Vitamin D, Omega-3 Fail to Preserve Kidney Function in Patients with Diabetes

Andrew Bowser

Andrew Bowser is a medical writer based in Brooklyn, New York.

Results of a new study may put to rest the suggestion that vitamin D or omega-3 fatty acids protect against incident kidney disease or disease progression.

Supplementation with vitamin D or omega-3 fatty acid does not prevent or reduce progression of kidney disease in patients with type 2 diabetes mellitus (T2DM), according to results of study presented at Kidney Week 2019, November 7-9, Washington, DC.

Authors of the ancillary study to the Vitamin D and Omega-3 Trial (VITAL) note that although chronic kidney disease (CKD) is common among patient with T2DM, treatments to prevent or slow CKD progression are limited. Early research and observational studies suggest that vitamin D may reduce renal inflammation and fibrosis; similarly, omega-3 fatty acids have demonstrated anti-inflammatory, antithrombotic, and beneficial vascular effects.

To test whether vitamin D or omega-3 fatty acids prevent the development or progression of kidney disease in T2DM, Ian de Boer, MD, MS, professor, division of nephrology and associate director, Kidney Research Institute, University of Washington Medical School, Seattle, and colleagues randomly assigned 1312 adults with T2DM to 1 of 4 groups in a 2-by-2 factorial design for 5 years:

  • Vitamin D3 (2000 IU/day) and omega-3 fatty acids (eicosapentaenoic acid and docosahexaenoic acid; 1 g/day)

  • Vitamin D3 and placebo

  • Placebo and omega-3 fatty acids

  • 2 placebos

Baseline mean age was 67.6 years, 46% of participants were women, and 31% were racial or ethnic minorities.

The primary outcome was change in glomerular filtration rate estimated from serum creatinine and cystatin C (eGFR) from baseline to year 5.

Baseline mean (SD) eGFR was 85.8 (22.1) mL/min/1.73m2, and mean change in eGFR from baseline to year 5 was -12.7 (SD 14.6) mL/min/1.73m.2

There was no significant difference in change in eGFR comparing vitamin D3 to placebo (difference in change 0.8 (95% CI -0.8, 2.5) mL/min/1.73m2) or omega-3 fatty acids to placebo (difference in change 0.8 (95% CI -0.8, 2.4) mL/min/1.73m2).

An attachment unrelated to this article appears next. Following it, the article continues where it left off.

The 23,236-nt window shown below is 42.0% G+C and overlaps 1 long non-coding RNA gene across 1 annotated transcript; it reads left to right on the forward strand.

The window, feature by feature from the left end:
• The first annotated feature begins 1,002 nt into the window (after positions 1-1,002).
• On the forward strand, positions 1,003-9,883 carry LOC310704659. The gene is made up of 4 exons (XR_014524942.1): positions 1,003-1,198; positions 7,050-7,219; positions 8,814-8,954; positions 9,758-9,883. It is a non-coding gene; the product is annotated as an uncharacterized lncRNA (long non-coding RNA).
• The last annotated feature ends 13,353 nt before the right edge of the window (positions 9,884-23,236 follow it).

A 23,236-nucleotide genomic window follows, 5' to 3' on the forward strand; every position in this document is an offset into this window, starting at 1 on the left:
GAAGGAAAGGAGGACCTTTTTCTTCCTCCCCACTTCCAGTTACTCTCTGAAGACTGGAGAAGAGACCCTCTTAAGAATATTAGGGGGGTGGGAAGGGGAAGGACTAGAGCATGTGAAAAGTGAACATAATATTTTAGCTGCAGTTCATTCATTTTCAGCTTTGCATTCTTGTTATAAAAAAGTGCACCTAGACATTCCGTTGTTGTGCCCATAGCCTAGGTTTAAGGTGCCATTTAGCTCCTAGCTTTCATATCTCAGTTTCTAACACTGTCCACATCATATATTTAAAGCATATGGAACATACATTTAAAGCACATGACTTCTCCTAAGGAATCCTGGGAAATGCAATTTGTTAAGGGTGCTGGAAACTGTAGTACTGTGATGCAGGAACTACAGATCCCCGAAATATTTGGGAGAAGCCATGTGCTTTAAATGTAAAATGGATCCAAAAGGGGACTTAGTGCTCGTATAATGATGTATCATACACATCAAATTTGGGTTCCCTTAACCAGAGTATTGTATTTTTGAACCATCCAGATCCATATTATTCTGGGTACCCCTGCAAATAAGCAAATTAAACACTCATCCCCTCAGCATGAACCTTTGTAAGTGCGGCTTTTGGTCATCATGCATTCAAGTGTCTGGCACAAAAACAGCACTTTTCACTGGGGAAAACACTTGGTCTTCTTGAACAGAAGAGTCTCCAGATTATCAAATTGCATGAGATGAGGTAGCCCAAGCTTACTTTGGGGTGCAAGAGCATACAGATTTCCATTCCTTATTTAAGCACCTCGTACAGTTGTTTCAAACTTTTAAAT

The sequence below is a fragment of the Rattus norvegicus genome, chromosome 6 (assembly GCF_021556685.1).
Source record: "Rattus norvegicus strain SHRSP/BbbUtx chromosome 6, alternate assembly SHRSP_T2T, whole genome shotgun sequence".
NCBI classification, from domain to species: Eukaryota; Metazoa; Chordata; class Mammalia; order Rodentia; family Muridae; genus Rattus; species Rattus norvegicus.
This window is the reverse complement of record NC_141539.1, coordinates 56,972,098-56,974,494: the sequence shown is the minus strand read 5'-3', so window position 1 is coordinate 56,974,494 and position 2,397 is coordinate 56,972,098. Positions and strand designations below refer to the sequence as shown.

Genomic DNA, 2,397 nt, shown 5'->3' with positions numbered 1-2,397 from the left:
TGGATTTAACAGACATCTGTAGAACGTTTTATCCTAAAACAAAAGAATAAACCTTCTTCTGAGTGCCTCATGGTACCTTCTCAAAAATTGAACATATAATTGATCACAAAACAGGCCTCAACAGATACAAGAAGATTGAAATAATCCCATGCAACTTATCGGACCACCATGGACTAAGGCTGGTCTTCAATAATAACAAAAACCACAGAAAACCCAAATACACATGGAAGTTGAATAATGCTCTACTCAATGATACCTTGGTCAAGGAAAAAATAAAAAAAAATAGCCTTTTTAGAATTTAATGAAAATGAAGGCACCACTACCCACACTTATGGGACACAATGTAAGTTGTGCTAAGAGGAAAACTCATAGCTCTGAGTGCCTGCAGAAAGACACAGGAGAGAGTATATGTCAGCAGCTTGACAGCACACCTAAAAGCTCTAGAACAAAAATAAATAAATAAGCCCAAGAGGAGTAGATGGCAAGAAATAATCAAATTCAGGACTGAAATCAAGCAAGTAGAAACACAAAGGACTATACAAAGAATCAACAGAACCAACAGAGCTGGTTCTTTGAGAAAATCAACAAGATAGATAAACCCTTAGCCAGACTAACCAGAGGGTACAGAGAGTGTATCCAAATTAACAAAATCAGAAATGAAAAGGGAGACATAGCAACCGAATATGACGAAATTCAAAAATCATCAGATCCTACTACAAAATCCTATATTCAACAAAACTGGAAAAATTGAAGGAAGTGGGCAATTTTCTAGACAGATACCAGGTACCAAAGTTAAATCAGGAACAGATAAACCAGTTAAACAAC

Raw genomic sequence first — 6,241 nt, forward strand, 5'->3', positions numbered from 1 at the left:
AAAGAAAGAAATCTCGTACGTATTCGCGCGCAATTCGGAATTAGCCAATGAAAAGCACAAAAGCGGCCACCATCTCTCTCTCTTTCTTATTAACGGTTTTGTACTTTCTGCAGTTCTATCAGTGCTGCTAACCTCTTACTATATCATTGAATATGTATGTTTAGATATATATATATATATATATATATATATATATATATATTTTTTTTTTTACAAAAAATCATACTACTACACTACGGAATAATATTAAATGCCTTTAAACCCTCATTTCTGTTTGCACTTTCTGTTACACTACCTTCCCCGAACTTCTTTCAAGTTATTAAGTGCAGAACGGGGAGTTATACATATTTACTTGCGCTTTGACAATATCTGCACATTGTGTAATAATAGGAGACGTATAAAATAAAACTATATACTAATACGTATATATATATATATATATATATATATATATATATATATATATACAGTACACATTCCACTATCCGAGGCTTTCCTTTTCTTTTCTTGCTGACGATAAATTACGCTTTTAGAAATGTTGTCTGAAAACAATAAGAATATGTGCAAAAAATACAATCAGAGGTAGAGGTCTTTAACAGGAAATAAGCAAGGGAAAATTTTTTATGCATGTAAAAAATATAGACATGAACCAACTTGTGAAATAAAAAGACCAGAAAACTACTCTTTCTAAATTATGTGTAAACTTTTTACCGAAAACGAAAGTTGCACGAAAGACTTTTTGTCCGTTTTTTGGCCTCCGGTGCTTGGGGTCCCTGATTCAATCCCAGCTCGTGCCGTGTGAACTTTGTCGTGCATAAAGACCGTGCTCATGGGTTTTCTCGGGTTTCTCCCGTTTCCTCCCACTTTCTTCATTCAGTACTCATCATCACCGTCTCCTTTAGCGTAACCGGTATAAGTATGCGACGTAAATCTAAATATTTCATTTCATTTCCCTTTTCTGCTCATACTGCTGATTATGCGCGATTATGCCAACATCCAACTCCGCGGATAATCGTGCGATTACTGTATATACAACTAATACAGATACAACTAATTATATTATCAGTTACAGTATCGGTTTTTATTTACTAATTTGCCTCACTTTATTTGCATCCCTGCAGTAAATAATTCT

Mean change in eGFR was −12.3 mL/min/1.73 m2 with vitamin D3 vs −13.1 mL/min/1.73 m2 with placebo, for a difference of 0.9 (95% confidence interval, −0.7 to 2.5). Similarly, the mean change for omega-3 fatty acids was −12.2 mL/min/1.73 m.2

Taken together, the findings do not support use of vitamin D or omega-3 fatty acid supplementation to preserve kidney function in patients with T2DM, researchers said in the full study report published in JAMA to coincide with the presentation at Kidney Week.

Authors of a related editorial published in JAMA said the results of this study provide “strong clinical trial-grade evidence” against meaningful kidney-protective effects in these patient, but do not rule out future investigations of the effects of vitamin D on chronic kidney disease (CKD) outcomes.

In particular, a post hoc analysis of the study suggested patients with lower baseline 25-hydroxyvitamin D levels might benefit from vitamin D supplementation, suggesting a new and sufficiently powered trial limited to that group of patients might be warranted, according to the editorial.

“Another open question is whether vitamin D supplementation might be beneficial for patients with more advanced CKD or more severe albuminuria at baseline,” they said in their editorial.

Reference: de Boer I, Zelnick LR, Hoofnagle AN, Thadhani RI, Manson JE. Effects of vitamin D and omega-3 fatty acid supplementation on kidney function and damage in type 2 diabetes.  Presented at ASN Kidney Week, November 8, 2019. Abstract FR-OR138.